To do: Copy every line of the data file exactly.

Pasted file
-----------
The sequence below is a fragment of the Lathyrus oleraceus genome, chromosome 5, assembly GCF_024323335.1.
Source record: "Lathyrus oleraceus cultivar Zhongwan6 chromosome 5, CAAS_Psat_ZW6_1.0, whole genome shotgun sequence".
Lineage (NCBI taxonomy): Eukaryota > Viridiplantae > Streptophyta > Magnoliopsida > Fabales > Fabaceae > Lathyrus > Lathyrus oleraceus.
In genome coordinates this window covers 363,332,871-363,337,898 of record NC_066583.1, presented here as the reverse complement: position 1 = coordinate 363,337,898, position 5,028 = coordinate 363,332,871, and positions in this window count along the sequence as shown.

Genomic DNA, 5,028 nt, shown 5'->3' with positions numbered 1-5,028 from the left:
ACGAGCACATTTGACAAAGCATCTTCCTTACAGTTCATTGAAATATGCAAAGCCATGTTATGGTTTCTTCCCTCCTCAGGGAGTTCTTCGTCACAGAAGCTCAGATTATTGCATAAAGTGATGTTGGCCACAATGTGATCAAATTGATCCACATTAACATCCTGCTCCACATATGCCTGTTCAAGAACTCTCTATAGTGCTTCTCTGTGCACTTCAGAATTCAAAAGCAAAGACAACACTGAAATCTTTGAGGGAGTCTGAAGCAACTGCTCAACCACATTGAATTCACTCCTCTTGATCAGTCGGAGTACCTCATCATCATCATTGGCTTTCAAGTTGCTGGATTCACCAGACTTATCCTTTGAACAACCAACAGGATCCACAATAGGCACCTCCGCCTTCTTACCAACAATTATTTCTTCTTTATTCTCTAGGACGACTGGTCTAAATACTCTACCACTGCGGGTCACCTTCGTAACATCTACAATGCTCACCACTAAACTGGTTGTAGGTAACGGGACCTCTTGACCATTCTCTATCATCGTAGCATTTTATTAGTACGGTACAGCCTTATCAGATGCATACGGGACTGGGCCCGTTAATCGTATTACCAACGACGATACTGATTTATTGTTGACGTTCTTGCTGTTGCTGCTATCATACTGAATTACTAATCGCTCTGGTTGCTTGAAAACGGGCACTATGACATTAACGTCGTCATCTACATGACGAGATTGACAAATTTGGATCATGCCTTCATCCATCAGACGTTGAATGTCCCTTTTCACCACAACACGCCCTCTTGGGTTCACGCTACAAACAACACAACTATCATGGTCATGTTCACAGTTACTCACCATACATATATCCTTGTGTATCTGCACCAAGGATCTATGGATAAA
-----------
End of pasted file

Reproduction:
The sequence below is a fragment of the Lathyrus oleraceus genome, chromosome 5, assembly GCF_024323335.1.
Source record: "Lathyrus oleraceus cultivar Zhongwan6 chromosome 5, CAAS_Psat_ZW6_1.0, whole genome shotgun sequence".
Lineage (NCBI taxonomy): Eukaryota > Viridiplantae > Streptophyta > Magnoliopsida > Fabales > Fabaceae > Lathyrus > Lathyrus oleraceus.
In genome coordinates this window covers 363,332,871-363,337,898 of record NC_066583.1, presented here as the reverse complement: position 1 = coordinate 363,337,898, position 5,028 = coordinate 363,332,871, and positions in this window count along the sequence as shown.

Genomic DNA, 5,028 nt, shown 5'->3' with positions numbered 1-5,028 from the left:
ACGAGCACATTTGACAAAGCATCTTCCTTACAGTTCATTGAAATATGCAAAGCCATGTTATGGTTTCTTCCCTCCTCAGGGAGTTCTTCGTCACAGAAGCTCAGATTATTGCATAAAGTGATGTTGGCCACAATGTGATCAAATTGATCCACATTAACATCCTGCTCCACATATGCCTGTTCAAGAACTCTCTATAGTGCTTCTCTGTGCACTTCAGAATTCAAAAGCAAAGACAACACTGAAATCTTTGAGGGAGTCTGAAGCAACTGCTCAACCACATTGAATTCACTCCTCTTGATCAGTCGGAGTACCTCATCATCATCATTGGCTTTCAAGTTGCTGGATTCACCAGACTTATCCTTTGAACAACCAACAGGATCCACAATAGGCACCTCCGCCTTCTTACCAACAATTATTTCTTCTTTATTCTCTAGGACGACTGGTCTAAATACTCTACCACTGCGGGTCACCTTCGTAACATCTACAATGCTCACCACTAAACTGGTTGTAGGTAACGGGACCTCTTGACCATTCTCTATCATCGTAGCATTTTATTAGTACGGTACAGCCTTATCAGATGCATACGGGACTGGGCCCGTTAATCGTATTACCAACGACGATACTGATTTATTGTTGACGTTCTTGCTGTTGCTGCTATCATACTGAATTACTAATCGCTCTGGTTGCTTGAAAACGGGCACTATGACATTAACGTCGTCATCTACATGACGAGATTGACAAATTTGGATCATGCCTTCATCCATCAGACGTTGAATGTCCCTTTTCACCACAACACGCCCTCTTGGGTTCACGCTACAAACAACACAACTATCATGGTCATGTTCACAGTTACTCACCATACATATATCCTTGTGTATCTGCACCAAGGATCTATGGATAAA